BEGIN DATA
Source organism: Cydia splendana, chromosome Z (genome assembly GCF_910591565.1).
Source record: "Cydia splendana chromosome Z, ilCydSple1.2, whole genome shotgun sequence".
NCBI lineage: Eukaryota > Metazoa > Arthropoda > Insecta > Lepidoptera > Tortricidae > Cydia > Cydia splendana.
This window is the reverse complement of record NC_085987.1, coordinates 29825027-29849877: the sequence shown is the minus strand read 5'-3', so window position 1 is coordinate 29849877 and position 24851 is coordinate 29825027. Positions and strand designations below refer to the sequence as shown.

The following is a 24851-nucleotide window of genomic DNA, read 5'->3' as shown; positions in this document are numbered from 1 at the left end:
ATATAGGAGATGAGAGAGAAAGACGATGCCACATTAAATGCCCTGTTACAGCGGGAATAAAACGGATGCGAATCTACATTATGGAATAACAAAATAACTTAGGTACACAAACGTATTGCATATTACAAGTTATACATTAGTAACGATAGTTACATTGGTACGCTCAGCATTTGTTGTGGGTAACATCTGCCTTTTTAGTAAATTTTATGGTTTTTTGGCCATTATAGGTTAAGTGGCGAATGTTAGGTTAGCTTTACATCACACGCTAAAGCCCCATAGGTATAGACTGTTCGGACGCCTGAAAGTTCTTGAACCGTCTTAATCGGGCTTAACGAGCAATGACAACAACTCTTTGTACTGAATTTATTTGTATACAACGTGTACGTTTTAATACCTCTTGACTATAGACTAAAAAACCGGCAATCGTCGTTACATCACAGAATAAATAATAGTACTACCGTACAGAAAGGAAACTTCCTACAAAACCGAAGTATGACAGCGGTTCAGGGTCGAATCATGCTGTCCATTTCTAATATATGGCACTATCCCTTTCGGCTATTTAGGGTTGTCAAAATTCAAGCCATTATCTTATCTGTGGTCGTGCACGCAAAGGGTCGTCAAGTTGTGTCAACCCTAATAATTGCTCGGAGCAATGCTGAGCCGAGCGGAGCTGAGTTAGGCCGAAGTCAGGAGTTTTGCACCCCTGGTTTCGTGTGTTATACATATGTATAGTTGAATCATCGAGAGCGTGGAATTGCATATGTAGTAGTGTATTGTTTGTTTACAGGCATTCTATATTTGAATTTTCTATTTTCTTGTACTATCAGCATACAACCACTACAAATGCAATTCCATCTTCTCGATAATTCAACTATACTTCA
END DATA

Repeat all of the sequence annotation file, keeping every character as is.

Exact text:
Source organism: Cydia splendana, chromosome Z (genome assembly GCF_910591565.1).
Source record: "Cydia splendana chromosome Z, ilCydSple1.2, whole genome shotgun sequence".
NCBI lineage: Eukaryota > Metazoa > Arthropoda > Insecta > Lepidoptera > Tortricidae > Cydia > Cydia splendana.
This window is the reverse complement of record NC_085987.1, coordinates 29825027-29849877: the sequence shown is the minus strand read 5'-3', so window position 1 is coordinate 29849877 and position 24851 is coordinate 29825027. Positions and strand designations below refer to the sequence as shown.

The following is a 24851-nucleotide window of genomic DNA, read 5'->3' as shown; positions in this document are numbered from 1 at the left end:
ATATAGGAGATGAGAGAGAAAGACGATGCCACATTAAATGCCCTGTTACAGCGGGAATAAAACGGATGCGAATCTACATTATGGAATAACAAAATAACTTAGGTACACAAACGTATTGCATATTACAAGTTATACATTAGTAACGATAGTTACATTGGTACGCTCAGCATTTGTTGTGGGTAACATCTGCCTTTTTAGTAAATTTTATGGTTTTTTGGCCATTATAGGTTAAGTGGCGAATGTTAGGTTAGCTTTACATCACACGCTAAAGCCCCATAGGTATAGACTGTTCGGACGCCTGAAAGTTCTTGAACCGTCTTAATCGGGCTTAACGAGCAATGACAACAACTCTTTGTACTGAATTTATTTGTATACAACGTGTACGTTTTAATACCTCTTGACTATAGACTAAAAAACCGGCAATCGTCGTTACATCACAGAATAAATAATAGTACTACCGTACAGAAAGGAAACTTCCTACAAAACCGAAGTATGACAGCGGTTCAGGGTCGAATCATGCTGTCCATTTCTAATATATGGCACTATCCCTTTCGGCTATTTAGGGTTGTCAAAATTCAAGCCATTATCTTATCTGTGGTCGTGCACGCAAAGGGTCGTCAAGTTGTGTCAACCCTAATAATTGCTCGGAGCAATGCTGAGCCGAGCGGAGCTGAGTTAGGCCGAAGTCAGGAGTTTTGCACCCCTGGTTTCGTGTGTTATACATATGTATAGTTGAATCATCGAGAGCGTGGAATTGCATATGTAGTAGTGTATTGTTTGTTTACAGGCATTCTATATTTGAATTTTCTATTTTCTTGTACTATCAGCATACAACCACTACAAATGCAATTCCATCTTCTCGATAATTCAACTATACTTCA